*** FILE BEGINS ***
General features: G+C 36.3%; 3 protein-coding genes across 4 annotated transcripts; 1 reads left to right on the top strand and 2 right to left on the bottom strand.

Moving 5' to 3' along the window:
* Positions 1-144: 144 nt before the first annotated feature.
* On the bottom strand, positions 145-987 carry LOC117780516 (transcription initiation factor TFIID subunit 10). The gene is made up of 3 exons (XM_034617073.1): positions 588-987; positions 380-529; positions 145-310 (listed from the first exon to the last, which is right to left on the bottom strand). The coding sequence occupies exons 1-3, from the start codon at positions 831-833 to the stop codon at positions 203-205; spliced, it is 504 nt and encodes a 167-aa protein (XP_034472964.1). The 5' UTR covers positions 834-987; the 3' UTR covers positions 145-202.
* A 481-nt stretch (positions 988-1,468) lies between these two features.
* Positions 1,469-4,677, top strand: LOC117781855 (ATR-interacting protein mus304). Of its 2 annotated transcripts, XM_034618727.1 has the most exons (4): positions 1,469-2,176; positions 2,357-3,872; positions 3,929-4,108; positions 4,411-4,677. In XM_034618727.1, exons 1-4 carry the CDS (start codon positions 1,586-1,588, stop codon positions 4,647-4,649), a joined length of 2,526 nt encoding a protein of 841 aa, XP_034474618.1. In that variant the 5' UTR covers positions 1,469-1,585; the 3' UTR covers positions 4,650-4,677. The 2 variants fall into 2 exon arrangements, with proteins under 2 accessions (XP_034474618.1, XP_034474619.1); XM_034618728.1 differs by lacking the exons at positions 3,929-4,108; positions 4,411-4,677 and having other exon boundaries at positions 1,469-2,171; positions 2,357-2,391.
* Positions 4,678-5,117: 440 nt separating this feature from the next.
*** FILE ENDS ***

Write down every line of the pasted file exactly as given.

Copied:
General features: G+C 36.3%; 3 protein-coding genes across 4 annotated transcripts; 1 reads left to right on the top strand and 2 right to left on the bottom strand.

Moving 5' to 3' along the window:
* Positions 1-144: 144 nt before the first annotated feature.
* On the bottom strand, positions 145-987 carry LOC117780516 (transcription initiation factor TFIID subunit 10). The gene is made up of 3 exons (XM_034617073.1): positions 588-987; positions 380-529; positions 145-310 (listed from the first exon to the last, which is right to left on the bottom strand). The coding sequence occupies exons 1-3, from the start codon at positions 831-833 to the stop codon at positions 203-205; spliced, it is 504 nt and encodes a 167-aa protein (XP_034472964.1). The 5' UTR covers positions 834-987; the 3' UTR covers positions 145-202.
* A 481-nt stretch (positions 988-1,468) lies between these two features.
* Positions 1,469-4,677, top strand: LOC117781855 (ATR-interacting protein mus304). Of its 2 annotated transcripts, XM_034618727.1 has the most exons (4): positions 1,469-2,176; positions 2,357-3,872; positions 3,929-4,108; positions 4,411-4,677. In XM_034618727.1, exons 1-4 carry the CDS (start codon positions 1,586-1,588, stop codon positions 4,647-4,649), a joined length of 2,526 nt encoding a protein of 841 aa, XP_034474618.1. In that variant the 5' UTR covers positions 1,469-1,585; the 3' UTR covers positions 4,650-4,677. The 2 variants fall into 2 exon arrangements, with proteins under 2 accessions (XP_034474618.1, XP_034474619.1); XM_034618728.1 differs by lacking the exons at positions 3,929-4,108; positions 4,411-4,677 and having other exon boundaries at positions 1,469-2,171; positions 2,357-2,391.
* Positions 4,678-5,117: 440 nt separating this feature from the next.